This is great. Three things.
1. I’m glad they didn’t list Ijaw. Ijaw is a catch all term of diverse groups of people, many of who are not linguistically or culturally related. You could be talking about people as far away in Ondo state like the Apoi who now speak Yoruba dialects. They have little similar in culture, language and tradition as say a Kalabari person in Rivers State or a Buseni person in Bayelsa, but they all fall under the Ijaw umbrella. Many think Ijaw is one group of people. It is not. Many Nigerians don’t know that.
2. Happy to see my father’s people, the Andoni listed. Most Nigerians don’t know who they are, and they too fall under the very wide Ijaw umbrella. However, Andoni excludes the other clans that collectively form a group. If you aren’t going to list them all individually, then to cover them all, the proper term would be ‘Obolo’. Obolo is not just a language, it doubles as a grouping. That said, not all in the group will even speak the Obolo language. For instance, there are groups of us in Ohafia clans in Abia State that speak Igbo and not the Obolo language. Many Andoni people speak Igbo due to intermarriage, trade and shared cultures, but they aren’t Igbo. Those that went to Igbo speaking areas adopted the language, others speak it as a second language. There has been a lot of shared cultures in these areas. The Ibeno in Akwa Ibom speak Obolo. They share culture with the Andoni, but they are a distinctly different group.
3. As exhaustive as this list is, there are dozens of groups left out, most notably the Ogoni. One wonders if there aren’t really over 500 distinct groups in Nigeria. A lot of people get lumped together that don’t need to be (see Ijaw people for instance). Smaller groups with little political clout get swallowed by larger groups, and it also boosts the more dominant group’s numbers. There are so many groups of people in Nigeria, it is daunting. Below are some that were left out. Of course, there are way more than this.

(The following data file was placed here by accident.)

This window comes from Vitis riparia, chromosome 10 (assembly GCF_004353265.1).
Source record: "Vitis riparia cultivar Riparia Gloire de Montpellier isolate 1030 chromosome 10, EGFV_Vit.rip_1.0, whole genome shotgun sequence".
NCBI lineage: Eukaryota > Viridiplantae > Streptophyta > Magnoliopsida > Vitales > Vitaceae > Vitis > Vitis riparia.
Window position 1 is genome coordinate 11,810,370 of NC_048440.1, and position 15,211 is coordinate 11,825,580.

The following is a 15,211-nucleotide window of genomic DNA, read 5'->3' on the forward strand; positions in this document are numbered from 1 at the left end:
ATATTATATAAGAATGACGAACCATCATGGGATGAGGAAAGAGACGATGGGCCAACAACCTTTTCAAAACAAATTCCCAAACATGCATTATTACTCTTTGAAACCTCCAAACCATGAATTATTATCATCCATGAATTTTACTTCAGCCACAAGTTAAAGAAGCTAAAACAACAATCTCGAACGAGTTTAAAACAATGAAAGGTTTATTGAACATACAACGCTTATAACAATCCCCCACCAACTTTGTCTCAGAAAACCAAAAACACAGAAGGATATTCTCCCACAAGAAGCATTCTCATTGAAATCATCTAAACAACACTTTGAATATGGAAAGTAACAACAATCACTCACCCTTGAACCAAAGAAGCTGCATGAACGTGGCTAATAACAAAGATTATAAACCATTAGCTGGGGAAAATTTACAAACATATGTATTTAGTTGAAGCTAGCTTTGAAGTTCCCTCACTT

Ogoni people. Ken Saro-Wiwa is probably the most famous Ogoni person. Together with the Ogoni Nine, he brought the exploitation of the Niger Delta by multinationals like Shell to the world. Not including the Ogoni is a huge omission.
Apoi people. They speak Yoruba, but they aren’t Yoruba people. They are in Ondo state. They are an Ijaw group.
Nembe and Akassa peoples. The Nembe had an illustrious kingdom that was ravaged by the British. King Koko is probably the most well known leader of the Nembe Kingdom. He fought against the British. After the British sacked Nembe, they deposed him and he died in exile. Many Nembe people were killed at the hands of the British.
Ikwerre people. Sometimes they get lumped in with Igbo, and even though they are “Igboid” in culture and linguistically similar, they are distinct enough to be their own group, which they are at this point.
Ibani people. They are in Bonny Island. It was once the Kingdom of Bonny. Their downfall came at the hands of the British.
Nkoro people. If you’ve ever been to Rivers State, these are the people in Opobo. I’m sure many have heard of King Jaja of Opobo. He was really an Igbo, but he rose to leadership. Jaja formed Opobo which is further inland because of issues between Ibani, Nkoro and other indigenous peoples. These people are now collectively recognized as Ijaw, but we should understand that they are distinct ethnic groups.
Arogbo people. The Arogbo speak a mix of Yoruba and several Ijaw dialects due to their history of migration. They’re in Ondo state and are an Ijaw group.
Bassan people. Not to be confused with Bassa in North Nigeria on the list. Bassan are in the Niger Delta (Bayelsa). They’ve been battling with Chevron for years. Chevron has been carrying out human rights abuses in Niger Delta for a long time and they have gotten away with it. Chevron is brazen with their actions, which included flying in armed personnel via helicopter to shoot and kill unarmed protestors. See this. This is one of the reasons why there is armed militancy in the Delta and kidnappings of western/white oil workers and expats happens. Some of the militants are Bassan.
There are many more. I’d say the Niger Delta area alone easily has a third or more of all the groups in Nigeria.
This is so important, it’s amazing how little Nigerians know of other ethnic groups. Another thing that really gets me is when people from the South group the entire North as “Hausa” when it is mostly Hausa *speaking* and then again not every one in Northern Nigeria speaks or even understands Hausa.